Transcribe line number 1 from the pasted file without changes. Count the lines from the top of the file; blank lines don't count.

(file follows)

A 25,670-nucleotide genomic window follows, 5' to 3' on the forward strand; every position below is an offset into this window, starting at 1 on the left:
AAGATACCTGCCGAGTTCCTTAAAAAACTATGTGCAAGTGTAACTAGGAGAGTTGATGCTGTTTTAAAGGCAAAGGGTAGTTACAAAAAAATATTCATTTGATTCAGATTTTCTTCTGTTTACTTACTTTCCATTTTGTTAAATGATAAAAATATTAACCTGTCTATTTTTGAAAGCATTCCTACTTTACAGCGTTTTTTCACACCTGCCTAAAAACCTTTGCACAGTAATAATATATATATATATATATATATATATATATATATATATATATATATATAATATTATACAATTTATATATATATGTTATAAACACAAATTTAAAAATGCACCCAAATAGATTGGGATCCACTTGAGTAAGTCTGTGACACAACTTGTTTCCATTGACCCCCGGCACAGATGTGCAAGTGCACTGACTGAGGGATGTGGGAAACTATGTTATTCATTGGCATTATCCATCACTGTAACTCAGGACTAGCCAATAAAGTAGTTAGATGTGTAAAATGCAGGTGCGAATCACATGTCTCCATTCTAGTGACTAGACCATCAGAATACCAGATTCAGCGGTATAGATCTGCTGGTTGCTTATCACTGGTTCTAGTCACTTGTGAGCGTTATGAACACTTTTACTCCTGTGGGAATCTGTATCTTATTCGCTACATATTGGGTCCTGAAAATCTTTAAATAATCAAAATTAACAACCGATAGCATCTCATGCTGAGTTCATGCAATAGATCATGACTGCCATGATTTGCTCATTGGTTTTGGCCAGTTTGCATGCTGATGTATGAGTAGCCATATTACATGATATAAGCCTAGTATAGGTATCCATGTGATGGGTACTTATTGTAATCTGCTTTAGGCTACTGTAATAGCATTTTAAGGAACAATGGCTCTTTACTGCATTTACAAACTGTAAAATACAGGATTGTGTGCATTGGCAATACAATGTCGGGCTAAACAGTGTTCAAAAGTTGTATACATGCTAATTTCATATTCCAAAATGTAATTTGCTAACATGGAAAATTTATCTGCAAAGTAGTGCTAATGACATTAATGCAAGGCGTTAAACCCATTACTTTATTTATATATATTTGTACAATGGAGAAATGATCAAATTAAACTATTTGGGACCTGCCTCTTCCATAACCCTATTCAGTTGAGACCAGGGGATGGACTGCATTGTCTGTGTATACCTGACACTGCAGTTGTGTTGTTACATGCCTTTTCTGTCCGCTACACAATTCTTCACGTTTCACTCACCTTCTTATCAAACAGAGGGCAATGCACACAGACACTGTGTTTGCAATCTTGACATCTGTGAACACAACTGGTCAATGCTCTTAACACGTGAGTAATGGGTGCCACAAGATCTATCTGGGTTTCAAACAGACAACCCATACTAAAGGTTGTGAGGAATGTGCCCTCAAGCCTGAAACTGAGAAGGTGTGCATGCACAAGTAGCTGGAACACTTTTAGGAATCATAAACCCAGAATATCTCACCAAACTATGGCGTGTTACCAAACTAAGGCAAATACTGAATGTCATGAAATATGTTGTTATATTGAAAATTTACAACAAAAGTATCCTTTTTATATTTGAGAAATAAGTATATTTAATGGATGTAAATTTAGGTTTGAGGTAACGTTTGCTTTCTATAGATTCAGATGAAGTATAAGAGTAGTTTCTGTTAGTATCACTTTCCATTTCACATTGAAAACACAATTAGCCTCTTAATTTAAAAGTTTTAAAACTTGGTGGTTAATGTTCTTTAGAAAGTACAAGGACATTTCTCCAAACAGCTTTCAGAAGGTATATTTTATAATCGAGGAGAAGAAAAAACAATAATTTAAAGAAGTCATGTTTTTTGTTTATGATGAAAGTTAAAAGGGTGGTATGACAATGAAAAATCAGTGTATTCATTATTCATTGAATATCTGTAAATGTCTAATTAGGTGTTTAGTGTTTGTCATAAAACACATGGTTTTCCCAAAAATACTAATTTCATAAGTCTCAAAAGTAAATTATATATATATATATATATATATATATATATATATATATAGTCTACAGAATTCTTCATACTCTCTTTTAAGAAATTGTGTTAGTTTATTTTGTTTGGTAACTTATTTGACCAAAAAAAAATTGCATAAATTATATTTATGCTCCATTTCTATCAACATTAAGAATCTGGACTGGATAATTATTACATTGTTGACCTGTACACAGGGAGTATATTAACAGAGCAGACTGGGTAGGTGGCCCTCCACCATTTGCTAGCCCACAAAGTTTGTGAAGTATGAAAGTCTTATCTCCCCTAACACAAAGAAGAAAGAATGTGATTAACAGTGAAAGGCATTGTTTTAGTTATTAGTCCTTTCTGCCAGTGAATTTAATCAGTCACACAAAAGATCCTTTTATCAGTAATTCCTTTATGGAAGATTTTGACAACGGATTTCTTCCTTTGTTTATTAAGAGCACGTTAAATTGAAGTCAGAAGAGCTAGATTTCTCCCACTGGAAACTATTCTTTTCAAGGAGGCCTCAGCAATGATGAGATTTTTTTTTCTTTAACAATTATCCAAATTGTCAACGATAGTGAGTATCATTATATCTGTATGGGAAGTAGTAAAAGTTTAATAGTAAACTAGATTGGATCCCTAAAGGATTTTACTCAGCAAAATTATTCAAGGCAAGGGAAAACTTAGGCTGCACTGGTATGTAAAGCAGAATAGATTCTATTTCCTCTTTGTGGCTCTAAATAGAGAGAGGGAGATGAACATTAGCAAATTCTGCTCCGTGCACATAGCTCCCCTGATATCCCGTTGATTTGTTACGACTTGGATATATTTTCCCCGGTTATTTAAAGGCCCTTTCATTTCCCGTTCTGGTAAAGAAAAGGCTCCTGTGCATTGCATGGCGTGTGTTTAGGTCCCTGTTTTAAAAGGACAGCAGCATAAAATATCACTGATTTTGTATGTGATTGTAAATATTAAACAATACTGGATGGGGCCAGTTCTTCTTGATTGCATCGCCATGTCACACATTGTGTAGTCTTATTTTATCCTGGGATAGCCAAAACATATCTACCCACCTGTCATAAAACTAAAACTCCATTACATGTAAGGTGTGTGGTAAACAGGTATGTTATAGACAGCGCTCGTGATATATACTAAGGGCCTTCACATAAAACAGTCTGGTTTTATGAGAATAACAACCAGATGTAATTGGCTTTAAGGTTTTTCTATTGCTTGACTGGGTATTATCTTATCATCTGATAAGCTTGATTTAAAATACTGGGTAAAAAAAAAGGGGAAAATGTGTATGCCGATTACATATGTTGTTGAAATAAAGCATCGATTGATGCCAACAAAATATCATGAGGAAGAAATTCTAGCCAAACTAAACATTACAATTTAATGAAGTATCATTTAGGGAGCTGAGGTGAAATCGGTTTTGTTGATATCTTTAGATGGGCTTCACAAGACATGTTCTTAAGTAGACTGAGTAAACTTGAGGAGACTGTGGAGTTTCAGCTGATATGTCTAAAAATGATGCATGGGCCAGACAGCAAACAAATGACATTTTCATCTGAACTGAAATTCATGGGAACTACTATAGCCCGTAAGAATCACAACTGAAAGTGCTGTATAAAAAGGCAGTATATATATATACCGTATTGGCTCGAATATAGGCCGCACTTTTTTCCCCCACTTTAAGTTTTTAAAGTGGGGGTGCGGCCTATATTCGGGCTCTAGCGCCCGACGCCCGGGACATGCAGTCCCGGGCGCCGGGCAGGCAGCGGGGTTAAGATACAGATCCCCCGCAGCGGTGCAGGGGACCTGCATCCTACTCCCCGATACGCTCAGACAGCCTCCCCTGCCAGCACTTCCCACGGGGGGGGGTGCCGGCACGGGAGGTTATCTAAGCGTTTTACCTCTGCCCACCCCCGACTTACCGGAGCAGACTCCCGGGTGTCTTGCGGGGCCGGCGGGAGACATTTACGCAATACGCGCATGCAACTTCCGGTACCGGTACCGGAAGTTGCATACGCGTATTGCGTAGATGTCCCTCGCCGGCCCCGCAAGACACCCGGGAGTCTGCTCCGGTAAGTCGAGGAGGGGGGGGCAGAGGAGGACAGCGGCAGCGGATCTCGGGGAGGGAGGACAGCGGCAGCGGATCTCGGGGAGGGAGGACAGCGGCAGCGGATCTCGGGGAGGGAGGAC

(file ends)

A 25,670-nucleotide genomic window follows, 5' to 3' on the forward strand; every position below is an offset into this window, starting at 1 on the left: